VANCOUVER/TORONTO • A top executive of China's Huawei Technologies who was under arrest in Canada was set to appear in a Vancouver court yesterday for a bail hearing as she awaited possible extradition to the United States.
Huawei chief financial officer (CFO) Meng Wanzhou, 46, who is also the daughter of founder Ren Zhengfei, was arrested last Saturday at the request of the US.
The arrest, revealed by the Canadian authorities on Wednesday, was part of a US investigation into an alleged scheme to use the global banking system to evade US sanctions against Iran, people familiar with the probe told Reuters.
The news roiled global stock markets on fears that the move could escalate a trade war between the US and China despite President Donald Trump and President Xi Jinping agreeing on a truce in Argentina last Saturday.
Mr Trump did not know about the arrest in advance, two US officials said on Thursday, in an apparent bid to stop the incident from impeding talks to resolve the trade dispute.
Details of the case against Ms Meng, to be heard in the Supreme Court of British Columbia, remain sparse. Canada's Justice Department has declined to provide details of the case, and Ms Meng has secured a publication ban, which curbs the media's ability to report on the evidence or documents presented in court.
Canadian Prime Minister Justin Trudeau said the arrest was a purely judicial process and that there was no engagement or involvement at the "political level".
BID TO CONTAIN COMPETITION
One thing that is undoubtedly true and proven is the US is trying to do whatever it can to contain Huawei's expansion in the world simply because the company is the point man for China's competitive technology companies.
The Chinese government should seriously mull over the US tendency to abuse legal procedures to suppress China's high-tech enterprises. Obviously, Washington is resorting to a despicable rogue's approach as it cannot stop Huawei's 5G advance in the market.
GLOBAL TIMES, in an editorial.
I can assure everyone that we are a country (with) an independent judiciary. And they took this decision without any political involvement or interference.
CANADIAN PRIME MINISTER JUSTIN TRUDEAU
Chinese Foreign Ministry spokesman Geng Shuang said yesterday that neither Canada nor the US had provided China with any evidence that Ms Meng had broken any law in those two countries, and reiterated Beijing's demand that she be released.
The bail hearing could be just a preliminary session to set out a schedule, lawyers said.
The Crown counsel was expected to argue that Ms Meng posed a flight risk and should be kept in a detention facility, legal experts said.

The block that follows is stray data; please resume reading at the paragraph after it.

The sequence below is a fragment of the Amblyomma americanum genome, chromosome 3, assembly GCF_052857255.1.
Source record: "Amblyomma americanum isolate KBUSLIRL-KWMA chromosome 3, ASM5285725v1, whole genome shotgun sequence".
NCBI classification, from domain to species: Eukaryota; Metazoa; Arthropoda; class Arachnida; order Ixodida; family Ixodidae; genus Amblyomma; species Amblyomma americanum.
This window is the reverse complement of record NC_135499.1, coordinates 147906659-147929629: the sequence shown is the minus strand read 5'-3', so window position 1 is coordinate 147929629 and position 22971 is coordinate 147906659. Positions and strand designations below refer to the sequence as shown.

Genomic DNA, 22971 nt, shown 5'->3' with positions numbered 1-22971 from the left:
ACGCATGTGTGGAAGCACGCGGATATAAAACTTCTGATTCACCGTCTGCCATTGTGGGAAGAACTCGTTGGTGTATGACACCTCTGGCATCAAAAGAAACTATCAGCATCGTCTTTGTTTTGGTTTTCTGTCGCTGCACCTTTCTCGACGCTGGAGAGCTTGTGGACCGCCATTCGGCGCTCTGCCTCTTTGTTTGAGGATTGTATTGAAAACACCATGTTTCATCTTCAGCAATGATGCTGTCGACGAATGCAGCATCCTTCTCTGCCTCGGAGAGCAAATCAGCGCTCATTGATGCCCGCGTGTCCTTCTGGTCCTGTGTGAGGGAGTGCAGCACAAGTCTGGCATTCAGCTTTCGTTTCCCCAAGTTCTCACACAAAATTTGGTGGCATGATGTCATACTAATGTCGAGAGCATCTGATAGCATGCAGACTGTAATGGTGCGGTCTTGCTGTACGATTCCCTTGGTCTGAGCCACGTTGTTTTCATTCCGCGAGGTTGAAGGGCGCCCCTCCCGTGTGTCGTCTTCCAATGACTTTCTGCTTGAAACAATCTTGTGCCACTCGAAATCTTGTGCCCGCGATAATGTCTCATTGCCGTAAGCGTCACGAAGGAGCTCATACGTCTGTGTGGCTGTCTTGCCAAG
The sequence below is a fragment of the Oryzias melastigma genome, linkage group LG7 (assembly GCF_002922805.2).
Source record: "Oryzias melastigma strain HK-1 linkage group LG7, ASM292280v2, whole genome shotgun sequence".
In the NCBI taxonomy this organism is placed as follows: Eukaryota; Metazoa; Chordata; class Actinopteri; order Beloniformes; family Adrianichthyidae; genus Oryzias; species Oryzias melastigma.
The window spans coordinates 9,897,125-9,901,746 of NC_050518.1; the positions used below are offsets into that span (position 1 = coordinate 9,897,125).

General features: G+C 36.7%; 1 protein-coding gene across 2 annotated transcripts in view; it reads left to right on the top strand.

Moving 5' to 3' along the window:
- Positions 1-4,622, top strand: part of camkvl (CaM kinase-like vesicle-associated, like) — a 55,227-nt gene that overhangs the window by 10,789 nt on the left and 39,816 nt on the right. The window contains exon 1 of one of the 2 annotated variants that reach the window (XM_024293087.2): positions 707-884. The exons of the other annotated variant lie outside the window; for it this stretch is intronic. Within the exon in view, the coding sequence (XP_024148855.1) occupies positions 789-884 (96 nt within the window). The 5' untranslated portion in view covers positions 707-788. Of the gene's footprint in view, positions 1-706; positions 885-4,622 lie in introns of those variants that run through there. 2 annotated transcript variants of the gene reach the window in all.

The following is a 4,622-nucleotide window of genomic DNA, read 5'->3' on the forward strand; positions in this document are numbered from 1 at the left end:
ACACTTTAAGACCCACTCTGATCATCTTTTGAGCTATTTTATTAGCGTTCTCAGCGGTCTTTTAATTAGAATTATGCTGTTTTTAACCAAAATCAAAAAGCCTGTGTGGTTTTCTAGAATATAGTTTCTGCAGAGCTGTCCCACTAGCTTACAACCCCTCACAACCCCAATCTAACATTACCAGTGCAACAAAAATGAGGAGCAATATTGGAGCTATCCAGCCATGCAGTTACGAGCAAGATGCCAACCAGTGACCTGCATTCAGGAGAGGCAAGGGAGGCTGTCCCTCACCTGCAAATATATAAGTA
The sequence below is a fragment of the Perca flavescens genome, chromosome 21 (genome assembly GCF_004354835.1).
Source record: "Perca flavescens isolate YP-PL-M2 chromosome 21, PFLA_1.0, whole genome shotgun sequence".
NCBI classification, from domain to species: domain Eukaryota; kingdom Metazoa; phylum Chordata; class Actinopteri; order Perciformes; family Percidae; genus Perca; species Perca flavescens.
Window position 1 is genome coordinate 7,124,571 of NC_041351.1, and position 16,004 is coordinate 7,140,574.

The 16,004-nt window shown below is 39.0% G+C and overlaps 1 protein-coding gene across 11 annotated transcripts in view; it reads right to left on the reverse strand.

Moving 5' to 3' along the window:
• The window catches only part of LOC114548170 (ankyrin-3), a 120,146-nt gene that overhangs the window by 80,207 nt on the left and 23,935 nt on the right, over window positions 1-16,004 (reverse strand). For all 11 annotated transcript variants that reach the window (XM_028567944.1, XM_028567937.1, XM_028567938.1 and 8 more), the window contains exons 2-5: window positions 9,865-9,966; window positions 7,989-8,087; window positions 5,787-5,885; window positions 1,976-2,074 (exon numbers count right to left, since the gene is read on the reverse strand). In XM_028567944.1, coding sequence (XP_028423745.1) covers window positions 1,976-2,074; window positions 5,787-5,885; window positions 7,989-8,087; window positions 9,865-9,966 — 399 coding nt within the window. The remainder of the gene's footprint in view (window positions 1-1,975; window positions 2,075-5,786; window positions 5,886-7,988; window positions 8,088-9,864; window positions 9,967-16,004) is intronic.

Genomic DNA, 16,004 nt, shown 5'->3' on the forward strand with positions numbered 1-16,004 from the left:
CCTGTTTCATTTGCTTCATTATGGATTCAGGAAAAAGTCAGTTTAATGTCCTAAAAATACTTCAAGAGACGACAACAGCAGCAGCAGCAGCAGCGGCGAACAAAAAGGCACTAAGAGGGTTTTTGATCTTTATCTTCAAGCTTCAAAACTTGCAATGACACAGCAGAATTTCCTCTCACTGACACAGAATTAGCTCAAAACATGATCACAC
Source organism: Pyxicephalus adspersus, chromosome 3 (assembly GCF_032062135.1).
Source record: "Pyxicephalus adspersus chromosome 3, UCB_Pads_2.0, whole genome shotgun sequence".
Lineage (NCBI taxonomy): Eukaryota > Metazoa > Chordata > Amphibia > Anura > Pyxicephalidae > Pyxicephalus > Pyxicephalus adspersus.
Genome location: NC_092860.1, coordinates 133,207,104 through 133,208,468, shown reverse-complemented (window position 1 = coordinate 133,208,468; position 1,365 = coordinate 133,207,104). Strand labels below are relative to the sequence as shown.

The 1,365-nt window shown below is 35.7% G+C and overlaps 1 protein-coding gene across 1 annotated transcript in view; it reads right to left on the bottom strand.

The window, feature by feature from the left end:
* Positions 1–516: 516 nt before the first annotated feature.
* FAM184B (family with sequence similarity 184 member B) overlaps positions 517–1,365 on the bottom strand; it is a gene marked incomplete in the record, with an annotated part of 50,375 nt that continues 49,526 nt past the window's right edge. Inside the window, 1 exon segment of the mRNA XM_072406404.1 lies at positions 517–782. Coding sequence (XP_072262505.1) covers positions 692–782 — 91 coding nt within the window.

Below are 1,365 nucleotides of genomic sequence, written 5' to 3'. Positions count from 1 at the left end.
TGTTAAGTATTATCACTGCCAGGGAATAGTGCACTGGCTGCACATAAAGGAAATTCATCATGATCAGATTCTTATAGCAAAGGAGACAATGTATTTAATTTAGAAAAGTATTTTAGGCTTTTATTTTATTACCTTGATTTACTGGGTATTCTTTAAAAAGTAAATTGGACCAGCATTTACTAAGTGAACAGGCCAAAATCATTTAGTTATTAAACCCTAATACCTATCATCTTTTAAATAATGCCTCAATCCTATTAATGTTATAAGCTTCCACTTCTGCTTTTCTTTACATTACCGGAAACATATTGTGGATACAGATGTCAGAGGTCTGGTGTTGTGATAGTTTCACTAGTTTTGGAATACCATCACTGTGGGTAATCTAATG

The onus would be on Ms Meng's lawyer to provide evidence that she would not flee, they added.
Huawei, which has confirmed that Ms Meng was arrested, said on Wednesday that "the company has been provided very little information regarding the charges, and is not aware of any wrongdoing by Ms Meng".
Huawei staff briefed in an internal memo told Reuters yesterday that the company had appointed chairman Liang Hua as acting CFO following Ms Meng's arrest.
If granted bail, Ms Meng would likely have to post one with "a surety of several million dollars", said Vancouver lawyer Gary Botting, who has experience with extradition cases.
She would also have to give up her passport, he said.
Ms Meng could also be fitted with electronic monitoring equipment, and the court could go so far as to order security to monitor her while she awaits a decision on extradition, lawyers said.
If Ms Meng fights extradition, her case could go on for years, lawyers said, pointing to examples such as Lai Changxing, a Chinese businessman who fled to Canada after he was implicated in a bribery case and fought extradition to China for 12 years.
If Ms Meng chooses not to fight, she could be in the US within weeks, experts said.
Huawei, which employs about 1,000 people in Canada, faces intense scrutiny from many Western nations over its ties to the Chinese government, driven by concerns it could be used by Beijing for spying.
The US has been looking since at least 2016 into whether Huawei violated US sanctions against Iran, Reuters reported in April.
More recently, the probe has included the company's use of HSBC Holdings to make illegal transactions involving Iran, people familiar with the investigation said.
HSBC is not under investigation, according to a person familiar with the matter.
Huawei, which generated US$93 billion (S$127 billion) in revenue last year and is seen as a national champion in China, has said it complies with all applicable export control and sanctions laws and other regulations.